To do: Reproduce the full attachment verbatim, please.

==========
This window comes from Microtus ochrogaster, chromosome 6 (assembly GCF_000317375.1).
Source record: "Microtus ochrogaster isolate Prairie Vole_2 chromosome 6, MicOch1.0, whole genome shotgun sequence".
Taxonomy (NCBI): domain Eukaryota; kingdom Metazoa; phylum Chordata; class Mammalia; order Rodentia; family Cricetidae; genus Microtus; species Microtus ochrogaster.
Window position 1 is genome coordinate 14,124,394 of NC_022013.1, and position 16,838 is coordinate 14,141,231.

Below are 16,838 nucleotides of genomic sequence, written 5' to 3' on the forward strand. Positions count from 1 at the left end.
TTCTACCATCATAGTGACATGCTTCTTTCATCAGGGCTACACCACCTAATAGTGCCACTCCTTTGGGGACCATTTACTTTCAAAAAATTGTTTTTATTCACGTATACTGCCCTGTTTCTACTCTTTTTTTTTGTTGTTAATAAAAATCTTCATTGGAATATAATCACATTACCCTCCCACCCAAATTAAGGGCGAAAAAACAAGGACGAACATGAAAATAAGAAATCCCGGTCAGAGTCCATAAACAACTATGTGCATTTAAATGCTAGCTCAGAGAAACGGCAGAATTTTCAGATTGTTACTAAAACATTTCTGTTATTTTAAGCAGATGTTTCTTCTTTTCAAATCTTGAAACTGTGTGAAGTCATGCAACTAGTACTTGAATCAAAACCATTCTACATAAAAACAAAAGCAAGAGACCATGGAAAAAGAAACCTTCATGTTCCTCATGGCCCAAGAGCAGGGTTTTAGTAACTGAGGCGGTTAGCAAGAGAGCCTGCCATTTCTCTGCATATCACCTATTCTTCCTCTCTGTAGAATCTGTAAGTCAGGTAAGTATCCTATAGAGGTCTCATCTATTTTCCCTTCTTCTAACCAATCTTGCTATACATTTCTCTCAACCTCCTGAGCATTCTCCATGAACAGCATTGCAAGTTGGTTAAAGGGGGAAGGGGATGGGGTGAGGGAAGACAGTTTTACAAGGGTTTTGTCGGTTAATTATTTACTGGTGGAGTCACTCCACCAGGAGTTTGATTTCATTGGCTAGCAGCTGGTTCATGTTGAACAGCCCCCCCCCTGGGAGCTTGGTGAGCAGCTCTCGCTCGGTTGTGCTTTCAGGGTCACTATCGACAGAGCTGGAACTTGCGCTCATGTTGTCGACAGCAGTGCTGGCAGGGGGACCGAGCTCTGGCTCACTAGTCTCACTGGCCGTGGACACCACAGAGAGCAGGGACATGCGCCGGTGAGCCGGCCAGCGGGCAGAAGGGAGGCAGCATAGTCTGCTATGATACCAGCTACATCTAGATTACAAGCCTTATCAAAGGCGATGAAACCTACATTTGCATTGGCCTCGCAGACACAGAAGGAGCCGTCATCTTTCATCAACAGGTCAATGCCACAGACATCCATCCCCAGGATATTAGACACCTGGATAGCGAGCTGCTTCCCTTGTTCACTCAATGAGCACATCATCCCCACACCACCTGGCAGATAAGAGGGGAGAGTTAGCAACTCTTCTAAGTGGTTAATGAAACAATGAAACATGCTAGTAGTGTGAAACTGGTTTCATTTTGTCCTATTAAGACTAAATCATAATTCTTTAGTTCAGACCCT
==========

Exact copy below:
This window comes from Microtus ochrogaster, chromosome 6 (assembly GCF_000317375.1).
Source record: "Microtus ochrogaster isolate Prairie Vole_2 chromosome 6, MicOch1.0, whole genome shotgun sequence".
Taxonomy (NCBI): domain Eukaryota; kingdom Metazoa; phylum Chordata; class Mammalia; order Rodentia; family Cricetidae; genus Microtus; species Microtus ochrogaster.
Window position 1 is genome coordinate 14,124,394 of NC_022013.1, and position 16,838 is coordinate 14,141,231.

Below are 16,838 nucleotides of genomic sequence, written 5' to 3' on the forward strand. Positions count from 1 at the left end.
TTCTACCATCATAGTGACATGCTTCTTTCATCAGGGCTACACCACCTAATAGTGCCACTCCTTTGGGGACCATTTACTTTCAAAAAATTGTTTTTATTCACGTATACTGCCCTGTTTCTACTCTTTTTTTTTGTTGTTAATAAAAATCTTCATTGGAATATAATCACATTACCCTCCCACCCAAATTAAGGGCGAAAAAACAAGGACGAACATGAAAATAAGAAATCCCGGTCAGAGTCCATAAACAACTATGTGCATTTAAATGCTAGCTCAGAGAAACGGCAGAATTTTCAGATTGTTACTAAAACATTTCTGTTATTTTAAGCAGATGTTTCTTCTTTTCAAATCTTGAAACTGTGTGAAGTCATGCAACTAGTACTTGAATCAAAACCATTCTACATAAAAACAAAAGCAAGAGACCATGGAAAAAGAAACCTTCATGTTCCTCATGGCCCAAGAGCAGGGTTTTAGTAACTGAGGCGGTTAGCAAGAGAGCCTGCCATTTCTCTGCATATCACCTATTCTTCCTCTCTGTAGAATCTGTAAGTCAGGTAAGTATCCTATAGAGGTCTCATCTATTTTCCCTTCTTCTAACCAATCTTGCTATACATTTCTCTCAACCTCCTGAGCATTCTCCATGAACAGCATTGCAAGTTGGTTAAAGGGGGAAGGGGATGGGGTGAGGGAAGACAGTTTTACAAGGGTTTTGTCGGTTAATTATTTACTGGTGGAGTCACTCCACCAGGAGTTTGATTTCATTGGCTAGCAGCTGGTTCATGTTGAACAGCCCCCCCCCTGGGAGCTTGGTGAGCAGCTCTCGCTCGGTTGTGCTTTCAGGGTCACTATCGACAGAGCTGGAACTTGCGCTCATGTTGTCGACAGCAGTGCTGGCAGGGGGACCGAGCTCTGGCTCACTAGTCTCACTGGCCGTGGACACCACAGAGAGCAGGGACATGCGCCGGTGAGCCGGCCAGCGGGCAGAAGGGAGGCAGCATAGTCTGCTATGATACCAGCTACATCTAGATTACAAGCCTTATCAAAGGCGATGAAACCTACATTTGCATTGGCCTCGCAGACACAGAAGGAGCCGTCATCTTTCATCAACAGGTCAATGCCACAGACATCCATCCCCAGGATATTAGACACCTGGATAGCGAGCTGCTTCCCTTGTTCACTCAATGAGCACATCATCCCCACACCACCTGGCAGATAAGAGGGGAGAGTTAGCAACTCTTCTAAGTGGTTAATGAAACAATGAAACATGCTAGTAGTGTGAAACTGGTTTCATTTTGTCCTATTAAGACTAAATCATAATTCTTTAGTTCAGACCCT